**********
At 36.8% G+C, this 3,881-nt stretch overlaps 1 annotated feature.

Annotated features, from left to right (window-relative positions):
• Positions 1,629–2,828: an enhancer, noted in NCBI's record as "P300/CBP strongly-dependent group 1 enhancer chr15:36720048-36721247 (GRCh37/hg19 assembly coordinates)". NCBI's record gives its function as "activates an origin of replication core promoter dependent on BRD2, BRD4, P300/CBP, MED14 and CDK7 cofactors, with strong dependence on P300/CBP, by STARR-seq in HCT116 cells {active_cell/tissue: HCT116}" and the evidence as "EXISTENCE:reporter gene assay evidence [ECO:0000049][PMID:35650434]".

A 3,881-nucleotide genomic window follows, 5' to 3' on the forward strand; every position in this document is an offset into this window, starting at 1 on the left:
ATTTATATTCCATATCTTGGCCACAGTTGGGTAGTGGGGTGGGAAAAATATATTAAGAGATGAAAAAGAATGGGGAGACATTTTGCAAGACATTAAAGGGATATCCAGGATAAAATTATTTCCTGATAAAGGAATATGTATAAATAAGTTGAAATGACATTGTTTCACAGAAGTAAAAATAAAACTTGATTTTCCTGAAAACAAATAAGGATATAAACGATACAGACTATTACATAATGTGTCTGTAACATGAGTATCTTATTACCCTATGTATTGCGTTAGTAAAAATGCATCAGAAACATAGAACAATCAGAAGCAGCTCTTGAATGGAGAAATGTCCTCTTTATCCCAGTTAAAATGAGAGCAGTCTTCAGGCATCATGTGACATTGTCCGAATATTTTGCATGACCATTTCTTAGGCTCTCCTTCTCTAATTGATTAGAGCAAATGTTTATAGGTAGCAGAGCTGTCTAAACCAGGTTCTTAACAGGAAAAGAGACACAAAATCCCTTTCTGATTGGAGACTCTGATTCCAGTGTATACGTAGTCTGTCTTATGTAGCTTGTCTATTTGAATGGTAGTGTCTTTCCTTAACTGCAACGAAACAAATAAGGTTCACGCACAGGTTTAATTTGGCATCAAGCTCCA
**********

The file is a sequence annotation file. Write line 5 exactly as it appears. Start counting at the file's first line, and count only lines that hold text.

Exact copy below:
ATTTATATTCCATATCTTGGCCACAGTTGGGTAGTGGGGTGGGAAAAATATATTAAGAGATGAAAAAGAATGGGGAGACATTTTGCAAGACATTAAAGGGATATCCAGGATAAAATTATTTCCTGATAAAGGAATATGTATAAATAAGTTGAAATGACATTGTTTCACAGAAGTAAAAATAAAACTTGATTTTCCTGAAAACAAATAAGGATATAAACGATACAGACTATTACATAATGTGTCTGTAACATGAGTATCTTATTACCCTATGTATTGCGTTAGTAAAAATGCATCAGAAACATAGAACAATCAGAAGCAGCTCTTGAATGGAGAAATGTCCTCTTTATCCCAGTTAAAATGAGAGCAGTCTTCAGGCATCATGTGACATTGTCCGAATATTTTGCATGACCATTTCTTAGGCTCTCCTTCTCTAATTGATTAGAGCAAATGTTTATAGGTAGCAGAGCTGTCTAAACCAGGTTCTTAACAGGAAAAGAGACACAAAATCCCTTTCTGATTGGAGACTCTGATTCCAGTGTATACGTAGTCTGTCTTATGTAGCTTGTCTATTTGAATGGTAGTGTCTTTCCTTAACTGCAACGAAACAAATAAGGTTCACGCACAGGTTTAATTTGGCATCAAGCTCCA